State Reports First Positive Test of West Nile Virus
The Illinois Department of Public Health confirmed Thursday (May 31, 2018) the first mosquitoes to test positive for West Nile virus in Illinois for 2018. North Shore Mosquito Abatement District staff collected the positive mosquitoes on May 25, 2018, in Glenview and Morton Grove.
No human cases of West Nile virus have been reported so far this year. Last year, the first human case in Illinois was reported on July 20.
“As we see higher temperatures, we will start to see more West Nile virus activity,” said IDPH Director Nirav D. Shah, M.D., J.D. “Although we see West Nile virus in Illinois every year, don’t become complacent. It’s easy to take precautions to protect yourself by wearing insect repellent and getting rid of standing water around your home.”
Kane County Cases
Kane County reported two West Nile cases in humans in 2017. The highest number of human West Nile cases in Kane County in recent years was 13 in 2012. Click this link for Kane County West Nile Surveillance data from 2017.
Kane County has seen four West Nile deaths since 2002, according to statistics provided by the Kane County Health Department. The deaths occurred in 2012, 2010, 2008 and 2002.
The Kane County Health Department offers an array of insights, information and prevention advice on its West Nile page. The Health Department also provides weekly surveillance reports, which typically start in late June and continue through mid-October.
Monitoring West Nile
Monitoring for West Nile virus in Illinois includes laboratory tests for mosquito batches, dead crows, blue jays, robins and other perching birds, as well as testing sick horses and humans with West Nile virus-like symptoms.
People who observe a sick or dying crow, blue jay, robin or other perching bird should contact their local health department, which will determine if the bird will be picked up for testing.
West Nile virus is transmitted through the bite of a Culex pipiens mosquito, commonly called a house mosquito, that has picked up the virus by feeding on an infected bird. Common symptoms include fever, nausea, headache and muscle aches. Symptoms may last from a few days to a few weeks.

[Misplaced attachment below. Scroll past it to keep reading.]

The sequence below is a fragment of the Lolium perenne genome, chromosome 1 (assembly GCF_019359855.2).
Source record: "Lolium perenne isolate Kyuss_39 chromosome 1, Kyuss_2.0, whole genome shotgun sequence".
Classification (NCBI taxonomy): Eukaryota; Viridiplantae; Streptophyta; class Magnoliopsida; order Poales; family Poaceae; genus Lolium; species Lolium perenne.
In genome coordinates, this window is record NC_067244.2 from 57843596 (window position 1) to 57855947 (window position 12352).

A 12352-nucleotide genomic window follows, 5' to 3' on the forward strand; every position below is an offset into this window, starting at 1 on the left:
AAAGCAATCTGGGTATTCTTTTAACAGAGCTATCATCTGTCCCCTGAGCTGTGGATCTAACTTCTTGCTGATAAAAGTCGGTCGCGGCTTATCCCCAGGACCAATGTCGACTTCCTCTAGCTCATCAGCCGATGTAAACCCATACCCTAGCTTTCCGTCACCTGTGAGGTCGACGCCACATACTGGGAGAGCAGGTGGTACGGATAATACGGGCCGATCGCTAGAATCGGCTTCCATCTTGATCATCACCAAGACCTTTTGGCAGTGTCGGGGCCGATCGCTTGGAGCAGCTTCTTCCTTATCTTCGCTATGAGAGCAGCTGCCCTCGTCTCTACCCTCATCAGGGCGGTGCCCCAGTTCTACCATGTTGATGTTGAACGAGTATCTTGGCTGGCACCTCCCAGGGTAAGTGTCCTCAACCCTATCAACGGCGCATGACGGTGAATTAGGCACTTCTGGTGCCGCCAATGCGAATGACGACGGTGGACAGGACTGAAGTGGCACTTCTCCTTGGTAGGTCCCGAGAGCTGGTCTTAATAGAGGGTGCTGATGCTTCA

However, four out of five people infected with West Nile virus will not show any symptoms. In rare cases, severe illness including meningitis or encephalitis, or even death, can occur.
People older than 60 and individuals with weakened immune systems are at higher risk for severe illness from West Nile virus.
The first West Nile virus positive result in 2017 was mosquitoes collected on May 23-24, 2017, in Madison County. Last year, 63 counties in Illinois reported a West Nile virus positive mosquito batch, bird and/or human case.
For the 2017 season, IDPH reported 90 human cases (although human cases are underreported), including eight deaths.
Precautions to Fight the Bite include practicing the three “R’s” — reduce, repel, and report.
REDUCE — Make sure doors and windows have tight-fitting screens. Repair or replace screens that have tears or other openings. Try to keep doors and windows shut.
Eliminate, or refresh each week, all sources of standing water where mosquitoes can breed, including water in bird baths, ponds, flowerpots, wading pools, old tires, and any other containers.
REPEL — Ehen outdoors, wear shoes and socks, long pants and a long-sleeved shirt, and apply insect repellent that contains DEET, picaridin, oil of lemon eucalyptus, or IR 3535 according to label instructions. Consult a physician before using repellents on infants.
REPORT — Report locations where you see water sitting stagnant for more than a week such as roadside ditches, flooded yards, and similar locations that may produce mosquitoes. The local health department or city government may be able to add larvicide to the water, which will kill any mosquito eggs.
SOURCE: Illinois Department of Public Health news release, Kane County Health Department website